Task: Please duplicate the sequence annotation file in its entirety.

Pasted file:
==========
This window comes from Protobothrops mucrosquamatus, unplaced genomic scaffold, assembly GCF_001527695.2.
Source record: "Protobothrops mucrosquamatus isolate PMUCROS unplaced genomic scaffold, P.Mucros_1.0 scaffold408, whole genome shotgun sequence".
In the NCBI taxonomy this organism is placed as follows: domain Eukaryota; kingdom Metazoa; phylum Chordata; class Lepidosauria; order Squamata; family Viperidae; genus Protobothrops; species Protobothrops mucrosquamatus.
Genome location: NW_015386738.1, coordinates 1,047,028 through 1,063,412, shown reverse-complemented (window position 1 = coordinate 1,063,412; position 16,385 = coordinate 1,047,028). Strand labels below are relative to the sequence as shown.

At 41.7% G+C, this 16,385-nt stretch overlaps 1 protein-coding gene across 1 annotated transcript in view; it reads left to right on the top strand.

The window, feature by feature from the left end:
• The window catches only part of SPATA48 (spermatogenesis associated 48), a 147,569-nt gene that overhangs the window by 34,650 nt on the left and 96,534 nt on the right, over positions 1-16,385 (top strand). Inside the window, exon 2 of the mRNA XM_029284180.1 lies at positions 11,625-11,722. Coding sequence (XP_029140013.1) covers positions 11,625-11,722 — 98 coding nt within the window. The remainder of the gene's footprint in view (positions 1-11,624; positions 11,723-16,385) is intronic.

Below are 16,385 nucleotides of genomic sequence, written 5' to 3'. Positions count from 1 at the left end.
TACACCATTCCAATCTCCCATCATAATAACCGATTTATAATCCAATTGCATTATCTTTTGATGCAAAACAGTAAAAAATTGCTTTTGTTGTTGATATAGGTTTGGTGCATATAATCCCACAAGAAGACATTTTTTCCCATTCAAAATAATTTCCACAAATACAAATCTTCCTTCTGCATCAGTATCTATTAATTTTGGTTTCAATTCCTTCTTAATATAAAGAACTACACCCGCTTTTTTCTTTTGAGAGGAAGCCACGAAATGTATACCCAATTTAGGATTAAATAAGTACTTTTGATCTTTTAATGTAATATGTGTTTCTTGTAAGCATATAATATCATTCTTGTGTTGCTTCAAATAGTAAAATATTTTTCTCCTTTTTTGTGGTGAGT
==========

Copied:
This window comes from Protobothrops mucrosquamatus, unplaced genomic scaffold, assembly GCF_001527695.2.
Source record: "Protobothrops mucrosquamatus isolate PMUCROS unplaced genomic scaffold, P.Mucros_1.0 scaffold408, whole genome shotgun sequence".
In the NCBI taxonomy this organism is placed as follows: domain Eukaryota; kingdom Metazoa; phylum Chordata; class Lepidosauria; order Squamata; family Viperidae; genus Protobothrops; species Protobothrops mucrosquamatus.
Genome location: NW_015386738.1, coordinates 1,047,028 through 1,063,412, shown reverse-complemented (window position 1 = coordinate 1,063,412; position 16,385 = coordinate 1,047,028). Strand labels below are relative to the sequence as shown.

At 41.7% G+C, this 16,385-nt stretch overlaps 1 protein-coding gene across 1 annotated transcript in view; it reads left to right on the top strand.

The window, feature by feature from the left end:
• The window catches only part of SPATA48 (spermatogenesis associated 48), a 147,569-nt gene that overhangs the window by 34,650 nt on the left and 96,534 nt on the right, over positions 1-16,385 (top strand). Inside the window, exon 2 of the mRNA XM_029284180.1 lies at positions 11,625-11,722. Coding sequence (XP_029140013.1) covers positions 11,625-11,722 — 98 coding nt within the window. The remainder of the gene's footprint in view (positions 1-11,624; positions 11,723-16,385) is intronic.

Below are 16,385 nucleotides of genomic sequence, written 5' to 3'. Positions count from 1 at the left end.
TACACCATTCCAATCTCCCATCATAATAACCGATTTATAATCCAATTGCATTATCTTTTGATGCAAAACAGTAAAAAATTGCTTTTGTTGTTGATATAGGTTTGGTGCATATAATCCCACAAGAAGACATTTTTTCCCATTCAAAATAATTTCCACAAATACAAATCTTCCTTCTGCATCAGTATCTATTAATTTTGGTTTCAATTCCTTCTTAATATAAAGAACTACACCCGCTTTTTTCTTTTGAGAGGAAGCCACGAAATGTATACCCAATTTAGGATTAAATAAGTACTTTTGATCTTTTAATGTAATATGTGTTTCTTGTAAGCATATAATATCATTCTTGTGTTGCTTCAAATAGTAAAATATTTTTCTCCTTTTTTGTGGTGAGT